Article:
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Lethbridge Herald Newspaper Archives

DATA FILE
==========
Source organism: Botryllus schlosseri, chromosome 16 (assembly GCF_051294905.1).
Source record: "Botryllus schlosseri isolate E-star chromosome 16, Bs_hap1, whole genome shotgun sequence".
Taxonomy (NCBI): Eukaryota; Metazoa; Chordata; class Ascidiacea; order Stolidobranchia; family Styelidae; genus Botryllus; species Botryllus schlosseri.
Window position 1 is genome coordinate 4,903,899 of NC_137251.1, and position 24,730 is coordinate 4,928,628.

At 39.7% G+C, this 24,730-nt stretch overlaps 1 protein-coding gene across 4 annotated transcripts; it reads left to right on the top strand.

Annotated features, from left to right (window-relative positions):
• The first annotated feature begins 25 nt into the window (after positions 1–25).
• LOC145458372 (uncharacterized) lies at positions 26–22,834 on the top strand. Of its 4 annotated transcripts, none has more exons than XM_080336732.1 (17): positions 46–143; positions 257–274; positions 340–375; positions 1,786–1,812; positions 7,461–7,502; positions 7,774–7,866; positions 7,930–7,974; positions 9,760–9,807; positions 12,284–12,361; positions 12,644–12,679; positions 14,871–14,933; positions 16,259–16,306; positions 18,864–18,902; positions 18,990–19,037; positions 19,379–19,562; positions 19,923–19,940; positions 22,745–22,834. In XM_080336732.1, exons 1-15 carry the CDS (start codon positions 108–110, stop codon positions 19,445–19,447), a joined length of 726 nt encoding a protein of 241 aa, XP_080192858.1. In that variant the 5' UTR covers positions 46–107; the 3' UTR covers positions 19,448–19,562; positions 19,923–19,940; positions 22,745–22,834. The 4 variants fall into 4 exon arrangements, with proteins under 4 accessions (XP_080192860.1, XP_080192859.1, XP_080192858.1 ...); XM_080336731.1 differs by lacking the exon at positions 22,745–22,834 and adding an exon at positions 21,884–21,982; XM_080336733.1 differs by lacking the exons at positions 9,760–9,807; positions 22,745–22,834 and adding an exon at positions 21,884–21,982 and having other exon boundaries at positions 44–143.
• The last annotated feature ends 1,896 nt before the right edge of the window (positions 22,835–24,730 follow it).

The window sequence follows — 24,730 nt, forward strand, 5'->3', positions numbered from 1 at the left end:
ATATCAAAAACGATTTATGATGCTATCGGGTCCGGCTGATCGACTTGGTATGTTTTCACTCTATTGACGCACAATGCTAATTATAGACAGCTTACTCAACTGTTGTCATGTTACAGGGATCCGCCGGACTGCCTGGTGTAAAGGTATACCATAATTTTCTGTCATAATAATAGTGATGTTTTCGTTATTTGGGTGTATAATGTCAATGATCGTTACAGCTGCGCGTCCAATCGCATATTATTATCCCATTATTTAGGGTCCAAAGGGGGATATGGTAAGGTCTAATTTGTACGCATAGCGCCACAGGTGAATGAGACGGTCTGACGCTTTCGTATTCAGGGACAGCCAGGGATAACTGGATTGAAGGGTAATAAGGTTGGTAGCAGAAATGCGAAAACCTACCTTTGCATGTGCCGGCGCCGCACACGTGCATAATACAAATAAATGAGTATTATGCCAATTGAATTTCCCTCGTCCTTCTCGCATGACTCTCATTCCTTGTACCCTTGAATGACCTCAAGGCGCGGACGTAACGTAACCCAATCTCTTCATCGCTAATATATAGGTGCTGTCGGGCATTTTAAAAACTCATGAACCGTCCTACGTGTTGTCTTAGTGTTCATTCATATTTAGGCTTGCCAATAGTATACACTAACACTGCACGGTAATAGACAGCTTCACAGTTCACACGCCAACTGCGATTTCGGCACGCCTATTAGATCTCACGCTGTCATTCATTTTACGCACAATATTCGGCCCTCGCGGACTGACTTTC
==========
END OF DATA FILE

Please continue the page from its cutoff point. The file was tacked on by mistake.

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Lethbridge Herald, The (Newspaper) - June 12, 1973, Lethbridge, Alberta Tuttdiy, II, TMI UTHMTDOI MRAIO B3 It was not the old chiefs finest hou r By Allan Fotheringhim. la The Vancouver Sum OTTAWA The geriatric pixie of the Liberal party, Jack Pickersgill, was given one of his infrequent glimpses of an undefended microphone recent- ly and disappointed no one. As a rule, he said, racial bigots vote Conservative. One can de- BERRY'S WORLD bate that thesis (essentially true) till the glasses are smashed, but that is not why we are gathered here today. It is to mourn the relic of John George Diefenbaker, who gave a performance last week that seemed designed as living "Just between you and me, how Joes your stuff stack up with amvfth proof of the philosophy tossed off by old enemy Pickersgill. In a parliamentary office early that Monday, an NDP member cursed the presence of Diefenbaker in the debate on bilingualism. For perverse rea- sons known only to himself, Mr. Trudeau had insisted on the Commons reaffirming its belief in the principles of the Official Languages Act. It ap- plies only to the sensible right of federal civil servants to be able to deal in their own na- tive language but, predictably, this roused panicky old fears and prejudices. "Dief has such a reputation in the complained the young NDP man. "He is such a master of debate and timing and studied insults. The press jumps for anything he says. He can create such a disruptive influence. He did it on the hang- ing issue. He's going to do it today. He sets the tone of this House back 20 years. We could get a lot done without him The NDP man wasn't so much feeling sorry for Bob Stanfield as feeling sorry for his own party and the Commons itself. The old warrior is that dan- gerous a presence. At the time, this idle observ- er was not much swung by the NDP fellow's argument sole- ly because of a memory of early January. We've all writ- ten off frail old Dief many times, wishing that he'd bowed out before he became a cari- cacture of himself. But then there was that speech at the opening of this Parliament in the first week of January. All the old gifts were there. The superb timing, the delicious ridicule of the recalcitrant Lib- erals, the abuse, the anecdotes. Afterwards, I tracked the Hansard and preserved it as a memento for someone someday who wishes to know how the language can be used magnifi- cently by a 77-year-old man who speaks extemporaneously, but whose words, in print, co.rte out in carefully shaped sentences and paragraphs. At that time, I bit my tongue and regretted previous beliefs that the man would be better re- tired. He was a superb adorn- ment of Parliament and the parliamentary process that day. A week ago, John Diefenbaker made me cringe in my seat for coming from the same half of the country that he does. As be rose in the debate at to follow the low-key, con- ciliatory soeech of Finance Minister John Turner, Diefen- baker was given little applause by the tense Tory ranks. He had already cast this perfunc- tory debate into an issue earl- ier by refusing to go along with the unanimous, all-party agree- ment to limit debate. He launched into a self-serving ex- cuse that he had "devoted my- self to the unity of this country long before many members of this House were bom." He was, be reminded his Torv col- leagues, "a minority within the Conservative party." He turn- ed an accusatory finger on Robert Stanfield. It was such an outrageously 421 5th ST. S. 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SALE ENDS JUNE 16, 1973 327-4951 selfish justification, ranging back over his past slights, that the House froze into silence. The prime minister, which may have been wisdom then again may not have been, had removed himself long before Dief arose. John Turner sat opposite, appearing sad and embarrassed for the old war- rior. "When I was leader of this party we sought support in Quebec He ranged over dead, forgotten turmoils in his party, dredging out the record of George Drew and past lead- ers. The speech, it turne-1 out, was aimed not at the Liberals but at his own party which once spurned him. He did not face opposite, but turned and harangued his own troops. Behind him, Harvie Andre, seated among "Dief's Cowboys" but in fact a university profes- sor from Calgary Centre, put his head down on his forearm on his desk and could not lock. Claude Wagner, the Que- bec lieutenant to the right of Stanfield, rested his chin glum- ly on his fists and peered straight ahead, refusing to gaze at the speaker. The old man almost lost com- plete control. He defended, as if an asset, the fact he never learned to sneak French. "I'm not like the leader of the Oppo- sition "He managed to make it scind like an insult and turned to point down at S'anfield, who has performed the remarkable feat while in his mid-fifties of starting from scratch and mastering a sec- ond language. The Tory leader was two seats to Diefenbaker's right in the front bench, House leader Jed Baldwin having cleared out as if to dodee the crossfire. To his credit, Stanfield turned full face to Dief, who loosed the blast of pent-up resentment. It was an incredible sight, the stolid Slanfield taking at point- range the abuse from the aged statesman vhose pride has never forgotten nor forgiven. Dief dredged it all up: The bilingual cheques, the absence of the Union Jack beside the Speaker, chortling in glee over the Liberal members in Otta- wa who lost their seats to the civil service anti-French back- lash. The press gallery regu- lars guffawed loudly at the more outrageous passages. Be- side me, an editorial writer from an Ottawa paper got up and left in disgust, unable to take any more what he re- garded as the j'epresentative of Western Canada. Diefen- baker rambled beyond his al- lotted time and the mortified MPs silently acquiesced when the Speaker asked permission to let him go on. John Turner sat in sad fascination at the spectacle of a once-great par- liamentarian making a fool of himself. One thought of Gor- die Howe, hoping he wouldn't try to make a comeback with Houston. "God help ended Dief, "and tne disunity in which it finds itself" His Cowboys tucked in back of him, led by Jack Homer of Crowfoot, pounded their desks in approv- al but Stanfield and Wagner sat unmoving, no doubt con- vinced that any chance they had of presenting a united party that had some appeal in Quebec was gone for this Parliament's Me. If Stanfield's 107 seats had any merit left in challenging Trudeau's united 109, it disappeared that after- noon. Bryce Mackesey, the tough little Irishman from Ver- dun, who is a deposed Liberal cabinet minister, rose as the next speaker. Stating politely first that "this Parliament would be a poorer place with- out he said forlornly: "God help Canada if the views of the Rt HOT gentleman should prevail." Don't do it Gordie Books in brief "Bead Craft" by Natalie Donna (George J. McLeod limited, 128 pages, cloth paperback A batch of bountiful illustra- tions and all the technical know-how involved in beadwork makes this a thoroughly enjoy- able volume. Included are size, description and a great variety of uses for commercial beads, includ- ing ponytail holders, necklaces, rings, flowers and even some unusual holiday decorations. In combination with beads, >ou will learn how to make useful and decorative objects from discards such as spools, fliptops off beverage cans, drinking straws, and bquid de- tergent bottles. There is also a source of sup- ply in the back for those who want to purchase by mail order. This useful little book prom- ises those with a creative ima- gination lots of happy hours ANNE SZALAVAHY The pocket strain From Hamilton Spectator Predictably, the pressure is on Queen's Park to keep shovelling tax money into education, whether a continuation of the school spending spree is justified or not. If the government backs away from its education spending ceilings, it will be a sitting duck for every pressure group south of Hudson Bay and the wage earner, al- ready taxed at a punishing rate, will be picked clean. The latest squeeze on the Queen's Park manshmaillow came from an organized group of sign-carrying protesters who de- manded that the government lift the ceil- ing Teacher job security was the foremost Issue. In effect, the protests were tell- ing the government to hang the expense and keep hiring teachers whether they're needed or not. Naturally, this was vigorous- ly supported by the New Democrat leader Stephen Lewis. What Mr Lewis and the protesters were demanding in effect, is that taxpay- ers guarantee teachers' jobs. It is the height of irrespons'bility. If the government guarantees teachers' jobs, then it is obliged to guarantee all other job categories. The government would be compelled to provide jobs for everyone in Lne trade or profession of his choice. Mr. Lewis iLust realize that even in a socialist dreamland that is not possible. enlightening to note what Ontario might expect under a New Democrat gov- ernment led by Mr. Lewis guarantees of government jobs to everv pressure group that comes along; not any but of the protester's choice.) Those who protest agamjt the govern' ment's painfully long overdue restraints ia education spending have tried to cloud the issue with pious utterances about "the quality of education" as if money quality in education. Over the last 15 years Ontario has Spent unprecedented millions on education, a tid- al wave of spending unrivalled in the prov- ince's history. If spending is the deciding factor, the young people emanating from Ontario's education machine should be the most superbly-trained human beings in ex- istence because provincial educational spending is about 15 times its level of 15 yaars ago. If educators are capable of raising the quality, surely they'd have done it there has been no shortage of money and des- pite the protests, Ontario education spend- ing is nothing less than lavish. Crushed under rising taxes and slapped with rising prices, the Ontario wage earn- er is hardly in a position to pay today's high educational salaries and capital expenses for people and facilities whose services are surplus to community needs. And those teachers who strike bjcause they think they are being treated unjustly risk losing the goodwill of the majority of par- ents and other taxpayers in this province. Indians getting attention From the Great Falls Tribune Leaders of the militant American Indian Movement who sparked the strange confrontation at Wounded Knee, unquestion- ably were successful in achieving one of their main goals focusing national and international attention on problems of In- dians. They se'ected a site for the confron- tation with care, realizing that the bloody massacre of about 300 unarmed Sioux Indi- ans at Wounded Knee on Dec. 29, 1890, by the 7th U.S Cavalry, created unlimited publicity possibilities. The federal government, long ashamed of the Wounded Knee massacre and other injustices to Indians, now has the oppor- tunity to set up policies that will correct current wrongs and take the steam out of the confrontation-minded militants who might want to show their fellow Indians what can be eccomplished by violence Illegal acts by the AIM leaders can not be tolerated or condoned but the nation does have responsibility to do a much bet- ter job with Indians. The Indians have been getting the short end of the stick for decades and they have problems that require immediate atten- tion It is generally conceded that therw have been tragic eg in Indian ed- ucation programs. A survey in 1970 show- ed that 42 per cent of Indian school children almost double the national av- erage drop out before completing high school The sunev showed that nearly 60 per cent of UK Indians had less than an eighth-grade education. Infant mortality among Indians has been shocking. The 1970 survey revealed that there were 36 deaths per births at least K) points higher than the national av- erage. Unemployment of Indians Is a national disgrace UnemploymHnt on the Indian res- ervations ranges from 20 to 80 per cent and averages about 40 per cent In 1950, 50 per cent of the Indian families had incomes below and 75 per cent had incomes below A new policy certainly is needsd to help restore dignity to Indians and to give them a chance to improve their educational, health and employment standards. Report to readers Doug Walker One of the hardest things to master in newspaper work is style the arbitrary rules followed in newspapers where thsre are options in spelling, capitalization, and punctuation. The Canadian Press style dif- fers at certain pointe from that adopted by ce-wspapeirs m other countries; it is some- tisies at variance with what a person lEiairned in school; and vexing questions frequently are not covered in the style book. To add to the confusion, some news- papers adopt an individual style. An editor has to be constantly alert in handling copy from diverse sources to see that it is all brought to uniformity. From British copy he must eliminate the 'u' from all words ending 'our' (except Sav- iour) but in American copy he must add an extra vowel in words such as archaeol- ogy and manceuver. the Americans make one word out of percent we have to split it into two. But while both the Brit- ish and Americans hyphenate ceasefire prefer it unbroken. Knowing where to use hyphens is par- ticularly troublesome. The tendency seems to be to run words together but there are all sorts of exceptions. The easiest excep- tion to remember is when two of the same vowel come together (e g. co-operate, re- Another tendency is to reduce the amount of capitalization. Unless titles and offices appear in conjunction with the name of individuals they are lower cased (thus Prime Minister Pierre Trudeau, but the prune Government departments and committees are generally lower cased, but not always, unfortunately. M is a rule to use Hie full name of an organization before indulging in abbrevia- tion e g North Atlantic Treaty Organiza- tion Periods are not used in ab- breviations unless a word results (U S., W H Although USSR does not spell a word it gets the period treatment because it so frequently appeal's in relation ;